Vickers Viscount

The world’s first turboprop airliner, the Vickers Viscount was one of the Pew British aircraft to make an impact on the American market. Hugely popular with passengers, it offered a distinctly more comfortable, quieter, and faster ride than its piston-engined equivalents, as well as giving travellers an excellent view from its relatively large windows.
The Viscount took time to find its market. The first of the breed, the Type 630, made its maiden flight in July 1948. Although almost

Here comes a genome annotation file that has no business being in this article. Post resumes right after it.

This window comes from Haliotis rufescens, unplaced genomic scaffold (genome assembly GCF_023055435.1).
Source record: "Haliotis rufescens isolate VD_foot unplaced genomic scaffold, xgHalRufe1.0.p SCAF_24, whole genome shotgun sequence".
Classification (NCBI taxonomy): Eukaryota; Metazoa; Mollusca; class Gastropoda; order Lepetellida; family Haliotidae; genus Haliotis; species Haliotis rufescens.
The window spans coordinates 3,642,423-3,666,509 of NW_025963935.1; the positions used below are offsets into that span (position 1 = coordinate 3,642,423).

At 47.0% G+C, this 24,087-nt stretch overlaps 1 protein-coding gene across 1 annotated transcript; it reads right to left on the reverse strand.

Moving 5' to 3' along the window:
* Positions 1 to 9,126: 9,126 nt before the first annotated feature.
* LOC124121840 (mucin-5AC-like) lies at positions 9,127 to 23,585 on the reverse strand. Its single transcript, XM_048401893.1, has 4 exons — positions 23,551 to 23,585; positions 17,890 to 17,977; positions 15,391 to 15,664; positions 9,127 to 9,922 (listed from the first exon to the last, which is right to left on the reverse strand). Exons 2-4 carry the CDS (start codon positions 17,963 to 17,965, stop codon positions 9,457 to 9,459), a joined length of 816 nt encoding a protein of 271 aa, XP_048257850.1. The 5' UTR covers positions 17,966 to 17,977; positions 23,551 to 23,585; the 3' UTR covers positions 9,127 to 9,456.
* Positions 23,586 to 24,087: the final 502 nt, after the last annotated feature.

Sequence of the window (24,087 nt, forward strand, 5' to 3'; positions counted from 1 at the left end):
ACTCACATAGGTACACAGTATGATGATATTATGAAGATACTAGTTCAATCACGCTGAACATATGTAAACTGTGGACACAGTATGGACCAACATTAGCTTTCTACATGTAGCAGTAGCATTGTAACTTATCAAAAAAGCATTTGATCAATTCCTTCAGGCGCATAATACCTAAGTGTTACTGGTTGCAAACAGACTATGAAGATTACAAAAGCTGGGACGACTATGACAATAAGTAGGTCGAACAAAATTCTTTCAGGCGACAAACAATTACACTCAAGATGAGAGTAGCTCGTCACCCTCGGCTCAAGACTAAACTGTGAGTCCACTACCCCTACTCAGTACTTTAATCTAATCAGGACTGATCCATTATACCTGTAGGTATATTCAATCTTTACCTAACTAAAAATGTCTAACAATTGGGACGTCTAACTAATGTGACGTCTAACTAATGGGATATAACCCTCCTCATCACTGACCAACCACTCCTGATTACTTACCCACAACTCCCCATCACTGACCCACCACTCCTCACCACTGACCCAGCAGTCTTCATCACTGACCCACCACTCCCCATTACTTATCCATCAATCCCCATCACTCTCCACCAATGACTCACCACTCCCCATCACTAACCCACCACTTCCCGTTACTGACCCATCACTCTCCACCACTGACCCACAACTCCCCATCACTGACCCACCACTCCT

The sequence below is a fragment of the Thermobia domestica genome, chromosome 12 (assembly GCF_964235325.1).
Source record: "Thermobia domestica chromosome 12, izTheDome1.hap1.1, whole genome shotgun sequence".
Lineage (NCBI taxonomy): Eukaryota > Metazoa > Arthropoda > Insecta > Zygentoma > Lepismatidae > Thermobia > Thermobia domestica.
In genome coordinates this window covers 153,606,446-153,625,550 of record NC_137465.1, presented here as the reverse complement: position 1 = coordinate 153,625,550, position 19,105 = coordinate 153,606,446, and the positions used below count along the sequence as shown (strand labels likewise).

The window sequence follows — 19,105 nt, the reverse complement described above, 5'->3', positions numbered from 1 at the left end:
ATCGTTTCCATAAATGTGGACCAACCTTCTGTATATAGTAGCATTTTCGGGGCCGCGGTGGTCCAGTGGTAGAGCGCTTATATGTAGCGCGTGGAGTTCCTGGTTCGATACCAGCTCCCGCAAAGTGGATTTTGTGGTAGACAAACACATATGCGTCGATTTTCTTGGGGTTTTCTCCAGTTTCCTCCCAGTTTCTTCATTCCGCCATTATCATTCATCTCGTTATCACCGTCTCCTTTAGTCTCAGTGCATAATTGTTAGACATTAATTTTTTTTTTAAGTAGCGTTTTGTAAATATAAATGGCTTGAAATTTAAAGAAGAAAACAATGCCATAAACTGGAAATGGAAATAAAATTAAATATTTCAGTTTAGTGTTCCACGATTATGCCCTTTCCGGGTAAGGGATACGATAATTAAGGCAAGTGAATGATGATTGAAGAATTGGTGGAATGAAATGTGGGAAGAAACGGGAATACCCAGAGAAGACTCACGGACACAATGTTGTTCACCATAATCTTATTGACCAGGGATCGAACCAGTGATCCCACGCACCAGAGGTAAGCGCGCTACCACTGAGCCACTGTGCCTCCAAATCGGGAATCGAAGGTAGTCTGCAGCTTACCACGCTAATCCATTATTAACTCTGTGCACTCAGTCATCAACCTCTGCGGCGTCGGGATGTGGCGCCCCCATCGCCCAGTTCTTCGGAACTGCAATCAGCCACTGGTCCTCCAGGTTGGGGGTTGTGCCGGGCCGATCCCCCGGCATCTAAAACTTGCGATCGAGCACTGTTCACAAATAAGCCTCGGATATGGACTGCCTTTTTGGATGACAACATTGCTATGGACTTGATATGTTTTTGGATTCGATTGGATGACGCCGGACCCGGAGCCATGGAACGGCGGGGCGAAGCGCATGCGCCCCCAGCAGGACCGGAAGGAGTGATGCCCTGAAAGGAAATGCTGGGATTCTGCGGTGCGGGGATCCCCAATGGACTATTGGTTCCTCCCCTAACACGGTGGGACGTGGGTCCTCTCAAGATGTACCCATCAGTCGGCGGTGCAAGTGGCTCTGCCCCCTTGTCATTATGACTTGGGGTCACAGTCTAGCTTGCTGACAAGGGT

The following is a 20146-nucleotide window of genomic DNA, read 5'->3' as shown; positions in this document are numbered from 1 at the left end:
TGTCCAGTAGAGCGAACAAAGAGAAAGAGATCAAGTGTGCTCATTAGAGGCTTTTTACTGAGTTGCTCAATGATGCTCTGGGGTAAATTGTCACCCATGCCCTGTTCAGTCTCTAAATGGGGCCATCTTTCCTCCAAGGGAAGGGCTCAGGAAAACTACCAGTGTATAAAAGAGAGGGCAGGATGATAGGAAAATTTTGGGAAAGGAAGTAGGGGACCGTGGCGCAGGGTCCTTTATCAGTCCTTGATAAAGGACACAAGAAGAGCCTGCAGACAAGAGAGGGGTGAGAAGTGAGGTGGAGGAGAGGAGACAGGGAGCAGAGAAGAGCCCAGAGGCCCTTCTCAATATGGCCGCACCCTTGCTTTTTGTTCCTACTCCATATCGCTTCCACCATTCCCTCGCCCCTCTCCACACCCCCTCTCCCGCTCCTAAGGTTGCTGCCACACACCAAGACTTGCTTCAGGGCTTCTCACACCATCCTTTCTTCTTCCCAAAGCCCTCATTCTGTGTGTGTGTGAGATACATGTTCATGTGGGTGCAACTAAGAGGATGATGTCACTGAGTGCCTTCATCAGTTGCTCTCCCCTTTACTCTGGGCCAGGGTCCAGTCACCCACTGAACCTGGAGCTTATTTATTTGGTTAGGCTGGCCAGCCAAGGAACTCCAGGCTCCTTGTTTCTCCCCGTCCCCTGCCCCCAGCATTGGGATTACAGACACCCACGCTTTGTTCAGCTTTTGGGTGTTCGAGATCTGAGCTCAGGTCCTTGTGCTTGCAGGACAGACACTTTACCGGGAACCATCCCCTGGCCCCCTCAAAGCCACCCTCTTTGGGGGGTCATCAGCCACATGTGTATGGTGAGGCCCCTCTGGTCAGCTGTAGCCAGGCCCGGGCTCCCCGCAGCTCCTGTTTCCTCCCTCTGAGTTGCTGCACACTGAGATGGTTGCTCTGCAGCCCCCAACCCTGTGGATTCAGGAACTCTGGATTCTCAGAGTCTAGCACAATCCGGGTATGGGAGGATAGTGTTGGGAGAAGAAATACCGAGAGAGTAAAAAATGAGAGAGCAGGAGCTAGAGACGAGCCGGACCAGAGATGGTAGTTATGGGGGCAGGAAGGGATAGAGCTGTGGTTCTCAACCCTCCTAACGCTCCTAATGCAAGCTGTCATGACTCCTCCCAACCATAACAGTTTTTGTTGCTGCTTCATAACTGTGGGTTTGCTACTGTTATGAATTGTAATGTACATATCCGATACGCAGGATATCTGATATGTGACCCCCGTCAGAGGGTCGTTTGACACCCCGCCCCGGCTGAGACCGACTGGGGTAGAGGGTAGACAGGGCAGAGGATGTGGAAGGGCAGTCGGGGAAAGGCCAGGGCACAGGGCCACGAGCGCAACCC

trouble-free from the outset, its 32-passenger capacity was too low to attract airline interest.
It was only after Vickers flew the protoype of the enlarged, higher-powered 53-seat Viscount 700  in 1950 that orders flooded in, first from British Europcan Airways and then from many other airline carriers,  including several in the United States. The 700 entered service in April 1953.  In the second half of the 1950s the stretched Viscount 800 series increased passenger capacity to 69.
By the 1960s turboprop airliners were going out of fashion, upstaged by the glamour of jets even on shorter routes, where they remained more efficient. Production ended in 1964, by which time 445 had been built.